Welsh archbishop refuses to be 'scapegoated' over abuse claims
The controversial Catholic Archbishop of Cardiff in the UK has reportedly refused an appeal from the Pope's representative to resign his post.
Instead, Archbishop John Ward says he will remain in office until January 2004 when he reaches 75, the normal retirement age for bishops.
The Archbishop has now declared himself fit and healthy and ready to resume his official duties, which have been taken over by an apostolic administrator - Bishop Edwin Regan of Wrexham - who was appointed last December.
The details of the resignation plea are subject to Pontifical secrecy and have not been made public officially. But The Catholic Herald weekly newspaper has said the request was made in writing to Archbishop Ward over the summer by Archbishop Pablo Puente, the Papal Nuncio who was acting on behalf of Cardinal Giovanni Battista Re, prefect of the Vatican's Congregation of Bishops.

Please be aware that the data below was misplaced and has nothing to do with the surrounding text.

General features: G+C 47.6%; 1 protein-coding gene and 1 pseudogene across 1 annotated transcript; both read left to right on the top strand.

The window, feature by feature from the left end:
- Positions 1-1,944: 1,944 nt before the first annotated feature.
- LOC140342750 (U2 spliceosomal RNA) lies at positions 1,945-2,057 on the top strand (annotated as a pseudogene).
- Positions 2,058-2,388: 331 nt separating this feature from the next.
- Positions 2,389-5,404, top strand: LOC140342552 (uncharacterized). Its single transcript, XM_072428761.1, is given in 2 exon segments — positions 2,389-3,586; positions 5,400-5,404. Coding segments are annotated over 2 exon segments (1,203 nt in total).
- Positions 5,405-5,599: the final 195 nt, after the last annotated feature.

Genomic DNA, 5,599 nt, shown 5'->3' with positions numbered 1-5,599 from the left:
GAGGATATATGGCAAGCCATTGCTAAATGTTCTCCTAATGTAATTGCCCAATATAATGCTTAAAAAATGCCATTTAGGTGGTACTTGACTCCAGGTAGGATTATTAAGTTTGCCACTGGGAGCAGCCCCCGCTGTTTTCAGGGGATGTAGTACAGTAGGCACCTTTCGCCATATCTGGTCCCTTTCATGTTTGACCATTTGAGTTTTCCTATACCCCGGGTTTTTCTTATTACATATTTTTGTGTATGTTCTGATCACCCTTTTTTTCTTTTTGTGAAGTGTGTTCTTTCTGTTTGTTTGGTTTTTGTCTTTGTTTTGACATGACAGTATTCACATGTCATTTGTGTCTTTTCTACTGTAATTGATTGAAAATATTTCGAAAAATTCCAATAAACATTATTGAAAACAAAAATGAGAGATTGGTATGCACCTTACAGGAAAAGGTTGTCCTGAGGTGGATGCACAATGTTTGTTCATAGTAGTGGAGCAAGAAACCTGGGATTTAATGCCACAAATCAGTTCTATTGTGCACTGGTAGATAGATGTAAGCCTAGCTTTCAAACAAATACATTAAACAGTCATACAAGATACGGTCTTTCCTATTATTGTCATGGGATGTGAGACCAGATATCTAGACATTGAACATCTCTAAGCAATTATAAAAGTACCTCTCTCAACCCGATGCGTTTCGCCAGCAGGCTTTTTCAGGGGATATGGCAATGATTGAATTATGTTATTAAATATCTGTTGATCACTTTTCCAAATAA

In an exclusive interview with the newspaper, Archbishop Ward says he believes he has been made a "scapegoat" for the church's failure to deal with two paedophile priests - Joe Jordan and John Lloyd - who were jailed for abusing children.
Jordan was jailed last year for eight years for the sex offences. Lloyd was sentenced in 1998 to seven years. The Archbishop has come under severe criticism for apparently ignoring warnings about both men and his handling of the scandals which have rocked the Catholic church in Cardiff.
Last November a BBC Panorama program "Power to Abuse" alleged that Archbishop Ward had behaved negligently in his handling of the priests. Soon after that program was broadcast Archbishop Ward suffered a deep-vein thrombosis and had to take prolonged sick leave. He told the Catholic Herald that the abuse scandals had been deliberately exploited by his "enemies" within the Cardiff clergy to bring about his downfall.
Archbishop Ward said a decision to step down would "hand victory" to a group of people which has been waging a campaign against him for more than a year. He also said he would not resign until his detractors had been punished under canon or church law.